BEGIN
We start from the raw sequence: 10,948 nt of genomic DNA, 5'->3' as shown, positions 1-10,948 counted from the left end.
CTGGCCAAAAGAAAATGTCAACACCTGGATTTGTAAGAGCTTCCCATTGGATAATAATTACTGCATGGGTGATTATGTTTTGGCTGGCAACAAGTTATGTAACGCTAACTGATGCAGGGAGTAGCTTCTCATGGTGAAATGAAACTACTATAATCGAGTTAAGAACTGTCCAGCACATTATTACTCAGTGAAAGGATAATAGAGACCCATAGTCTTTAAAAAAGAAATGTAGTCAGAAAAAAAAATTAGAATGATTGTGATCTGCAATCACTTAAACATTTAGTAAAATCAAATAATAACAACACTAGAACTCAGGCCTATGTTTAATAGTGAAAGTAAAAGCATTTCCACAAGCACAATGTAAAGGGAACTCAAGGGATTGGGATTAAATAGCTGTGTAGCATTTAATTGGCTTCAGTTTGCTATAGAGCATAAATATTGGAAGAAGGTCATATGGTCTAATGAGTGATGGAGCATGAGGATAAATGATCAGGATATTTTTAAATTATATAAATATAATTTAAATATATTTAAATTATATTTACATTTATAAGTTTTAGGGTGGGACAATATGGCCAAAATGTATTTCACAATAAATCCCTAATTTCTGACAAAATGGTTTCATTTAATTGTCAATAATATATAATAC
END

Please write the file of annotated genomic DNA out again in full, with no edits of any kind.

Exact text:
We start from the raw sequence: 10,948 nt of genomic DNA, 5'->3' as shown, positions 1-10,948 counted from the left end.
CTGGCCAAAAGAAAATGTCAACACCTGGATTTGTAAGAGCTTCCCATTGGATAATAATTACTGCATGGGTGATTATGTTTTGGCTGGCAACAAGTTATGTAACGCTAACTGATGCAGGGAGTAGCTTCTCATGGTGAAATGAAACTACTATAATCGAGTTAAGAACTGTCCAGCACATTATTACTCAGTGAAAGGATAATAGAGACCCATAGTCTTTAAAAAAGAAATGTAGTCAGAAAAAAAAATTAGAATGATTGTGATCTGCAATCACTTAAACATTTAGTAAAATCAAATAATAACAACACTAGAACTCAGGCCTATGTTTAATAGTGAAAGTAAAAGCATTTCCACAAGCACAATGTAAAGGGAACTCAAGGGATTGGGATTAAATAGCTGTGTAGCATTTAATTGGCTTCAGTTTGCTATAGAGCATAAATATTGGAAGAAGGTCATATGGTCTAATGAGTGATGGAGCATGAGGATAAATGATCAGGATATTTTTAAATTATATAAATATAATTTAAATATATTTAAATTATATTTACATTTATAAGTTTTAGGGTGGGACAATATGGCCAAAATGTATTTCACAATAAATCCCTAATTTCTGACAAAATGGTTTCATTTAATTGTCAATAATATATAATAC